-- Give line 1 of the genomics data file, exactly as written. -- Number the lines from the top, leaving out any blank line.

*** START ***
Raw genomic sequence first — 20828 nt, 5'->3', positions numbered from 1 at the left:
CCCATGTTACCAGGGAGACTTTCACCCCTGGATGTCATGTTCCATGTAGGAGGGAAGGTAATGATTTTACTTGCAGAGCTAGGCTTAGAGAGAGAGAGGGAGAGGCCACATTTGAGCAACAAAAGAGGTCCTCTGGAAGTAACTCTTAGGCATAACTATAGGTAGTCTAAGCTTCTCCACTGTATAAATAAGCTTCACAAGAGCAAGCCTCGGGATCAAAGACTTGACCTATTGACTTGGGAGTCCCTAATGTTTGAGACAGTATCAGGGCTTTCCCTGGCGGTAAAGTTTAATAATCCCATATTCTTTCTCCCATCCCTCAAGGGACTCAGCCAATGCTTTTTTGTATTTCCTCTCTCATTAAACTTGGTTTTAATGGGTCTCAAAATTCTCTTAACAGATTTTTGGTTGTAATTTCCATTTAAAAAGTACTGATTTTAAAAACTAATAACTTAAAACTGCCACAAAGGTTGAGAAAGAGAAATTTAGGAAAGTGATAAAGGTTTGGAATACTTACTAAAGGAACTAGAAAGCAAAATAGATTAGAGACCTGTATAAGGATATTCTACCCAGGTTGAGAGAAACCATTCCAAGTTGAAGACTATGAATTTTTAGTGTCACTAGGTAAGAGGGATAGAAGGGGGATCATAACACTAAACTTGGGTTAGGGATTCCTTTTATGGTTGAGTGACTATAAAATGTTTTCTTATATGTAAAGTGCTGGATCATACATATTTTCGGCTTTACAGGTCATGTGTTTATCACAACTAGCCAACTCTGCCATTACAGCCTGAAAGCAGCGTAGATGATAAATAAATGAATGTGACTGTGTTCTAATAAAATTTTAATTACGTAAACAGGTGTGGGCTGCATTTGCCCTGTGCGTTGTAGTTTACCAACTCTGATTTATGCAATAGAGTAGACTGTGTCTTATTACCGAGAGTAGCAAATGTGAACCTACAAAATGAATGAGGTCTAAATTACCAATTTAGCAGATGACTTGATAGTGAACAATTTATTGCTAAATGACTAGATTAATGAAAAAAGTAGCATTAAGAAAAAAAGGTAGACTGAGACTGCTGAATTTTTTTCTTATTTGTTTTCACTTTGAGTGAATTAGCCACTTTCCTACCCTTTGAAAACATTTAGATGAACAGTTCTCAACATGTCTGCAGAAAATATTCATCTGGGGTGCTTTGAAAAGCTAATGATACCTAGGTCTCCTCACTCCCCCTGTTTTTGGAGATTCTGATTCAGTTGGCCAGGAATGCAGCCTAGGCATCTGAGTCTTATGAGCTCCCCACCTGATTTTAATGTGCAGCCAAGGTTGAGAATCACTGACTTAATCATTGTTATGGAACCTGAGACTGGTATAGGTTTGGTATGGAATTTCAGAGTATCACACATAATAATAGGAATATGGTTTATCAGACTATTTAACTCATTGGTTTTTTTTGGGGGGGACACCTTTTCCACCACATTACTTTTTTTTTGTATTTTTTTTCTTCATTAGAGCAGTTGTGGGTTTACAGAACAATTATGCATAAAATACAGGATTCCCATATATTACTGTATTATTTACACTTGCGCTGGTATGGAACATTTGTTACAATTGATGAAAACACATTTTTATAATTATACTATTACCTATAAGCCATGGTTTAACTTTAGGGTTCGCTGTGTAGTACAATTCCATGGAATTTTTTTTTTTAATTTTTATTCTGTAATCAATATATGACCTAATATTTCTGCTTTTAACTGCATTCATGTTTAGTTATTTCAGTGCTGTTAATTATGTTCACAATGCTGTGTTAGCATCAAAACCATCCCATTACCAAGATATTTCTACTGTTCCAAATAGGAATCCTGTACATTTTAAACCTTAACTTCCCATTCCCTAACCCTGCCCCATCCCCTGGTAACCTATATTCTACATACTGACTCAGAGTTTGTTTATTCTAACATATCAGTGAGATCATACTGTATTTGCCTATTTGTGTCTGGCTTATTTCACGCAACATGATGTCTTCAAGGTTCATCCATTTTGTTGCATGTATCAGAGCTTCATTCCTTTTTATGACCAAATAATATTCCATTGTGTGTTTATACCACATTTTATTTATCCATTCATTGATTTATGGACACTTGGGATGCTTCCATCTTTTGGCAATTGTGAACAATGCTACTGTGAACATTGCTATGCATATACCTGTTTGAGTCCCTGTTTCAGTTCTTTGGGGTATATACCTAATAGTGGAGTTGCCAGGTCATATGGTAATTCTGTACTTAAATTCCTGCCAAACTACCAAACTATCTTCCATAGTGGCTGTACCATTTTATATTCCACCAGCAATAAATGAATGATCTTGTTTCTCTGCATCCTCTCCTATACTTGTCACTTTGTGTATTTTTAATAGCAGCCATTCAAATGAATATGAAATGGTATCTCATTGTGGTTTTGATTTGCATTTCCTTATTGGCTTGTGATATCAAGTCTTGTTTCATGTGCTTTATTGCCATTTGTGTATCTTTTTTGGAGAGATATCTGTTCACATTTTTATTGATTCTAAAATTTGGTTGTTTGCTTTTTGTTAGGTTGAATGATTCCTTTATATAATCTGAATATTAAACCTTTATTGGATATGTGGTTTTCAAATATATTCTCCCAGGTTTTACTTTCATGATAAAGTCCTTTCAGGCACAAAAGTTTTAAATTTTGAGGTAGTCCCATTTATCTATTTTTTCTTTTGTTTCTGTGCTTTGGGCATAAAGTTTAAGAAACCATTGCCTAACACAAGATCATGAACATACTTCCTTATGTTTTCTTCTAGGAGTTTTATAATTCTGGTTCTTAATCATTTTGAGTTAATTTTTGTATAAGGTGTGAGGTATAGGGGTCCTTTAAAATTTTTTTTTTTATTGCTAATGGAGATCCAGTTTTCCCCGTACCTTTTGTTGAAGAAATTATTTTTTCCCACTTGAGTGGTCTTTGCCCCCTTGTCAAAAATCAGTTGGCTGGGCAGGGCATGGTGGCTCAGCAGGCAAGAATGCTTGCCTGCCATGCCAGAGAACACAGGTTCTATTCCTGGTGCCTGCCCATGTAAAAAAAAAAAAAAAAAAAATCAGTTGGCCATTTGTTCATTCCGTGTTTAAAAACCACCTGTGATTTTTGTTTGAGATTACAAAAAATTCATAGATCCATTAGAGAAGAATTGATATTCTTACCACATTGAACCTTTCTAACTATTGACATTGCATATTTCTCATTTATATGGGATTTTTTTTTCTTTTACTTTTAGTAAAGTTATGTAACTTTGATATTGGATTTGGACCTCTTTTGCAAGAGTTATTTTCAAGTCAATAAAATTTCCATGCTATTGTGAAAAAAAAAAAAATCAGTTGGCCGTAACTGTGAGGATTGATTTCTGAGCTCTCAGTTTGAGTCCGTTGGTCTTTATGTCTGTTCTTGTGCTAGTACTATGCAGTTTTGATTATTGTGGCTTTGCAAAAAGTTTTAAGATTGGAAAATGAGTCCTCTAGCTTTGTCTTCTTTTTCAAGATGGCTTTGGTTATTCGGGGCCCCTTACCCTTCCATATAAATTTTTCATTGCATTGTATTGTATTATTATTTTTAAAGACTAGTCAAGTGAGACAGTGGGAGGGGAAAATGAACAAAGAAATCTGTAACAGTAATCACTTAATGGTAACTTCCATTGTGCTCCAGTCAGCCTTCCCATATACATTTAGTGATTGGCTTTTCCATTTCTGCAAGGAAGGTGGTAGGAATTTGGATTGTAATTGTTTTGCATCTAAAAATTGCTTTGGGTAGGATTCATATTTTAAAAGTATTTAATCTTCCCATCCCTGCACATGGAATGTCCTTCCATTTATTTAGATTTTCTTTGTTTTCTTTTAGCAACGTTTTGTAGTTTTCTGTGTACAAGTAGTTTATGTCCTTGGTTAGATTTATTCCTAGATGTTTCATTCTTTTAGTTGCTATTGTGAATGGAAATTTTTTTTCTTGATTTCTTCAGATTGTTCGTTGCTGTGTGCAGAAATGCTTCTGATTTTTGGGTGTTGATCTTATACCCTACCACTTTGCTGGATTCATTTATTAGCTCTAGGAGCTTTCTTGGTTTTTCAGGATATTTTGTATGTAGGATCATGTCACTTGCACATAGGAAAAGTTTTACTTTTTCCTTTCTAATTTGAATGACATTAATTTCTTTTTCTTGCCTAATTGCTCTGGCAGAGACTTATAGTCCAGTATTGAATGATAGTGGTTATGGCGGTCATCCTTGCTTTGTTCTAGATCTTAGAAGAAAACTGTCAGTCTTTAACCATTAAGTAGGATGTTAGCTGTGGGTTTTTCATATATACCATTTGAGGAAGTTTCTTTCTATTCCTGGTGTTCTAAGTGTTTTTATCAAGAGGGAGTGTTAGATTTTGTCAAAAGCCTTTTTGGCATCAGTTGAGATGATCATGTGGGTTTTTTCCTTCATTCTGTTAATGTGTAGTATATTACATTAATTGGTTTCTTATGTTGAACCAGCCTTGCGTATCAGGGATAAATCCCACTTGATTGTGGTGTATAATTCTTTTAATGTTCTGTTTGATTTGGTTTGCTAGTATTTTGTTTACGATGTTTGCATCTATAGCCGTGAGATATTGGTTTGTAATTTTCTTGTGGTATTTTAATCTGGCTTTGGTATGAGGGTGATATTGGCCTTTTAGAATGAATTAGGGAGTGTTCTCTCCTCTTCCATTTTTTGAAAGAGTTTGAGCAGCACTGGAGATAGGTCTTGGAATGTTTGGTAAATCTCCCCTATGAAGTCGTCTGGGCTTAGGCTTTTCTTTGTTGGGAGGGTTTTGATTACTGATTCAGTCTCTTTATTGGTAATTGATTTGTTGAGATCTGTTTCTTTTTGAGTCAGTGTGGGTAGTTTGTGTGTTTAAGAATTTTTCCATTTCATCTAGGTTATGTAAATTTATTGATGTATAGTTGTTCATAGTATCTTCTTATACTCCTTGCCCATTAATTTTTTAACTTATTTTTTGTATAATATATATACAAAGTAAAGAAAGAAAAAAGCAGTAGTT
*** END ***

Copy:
Raw genomic sequence first — 20828 nt, 5'->3', positions numbered from 1 at the left: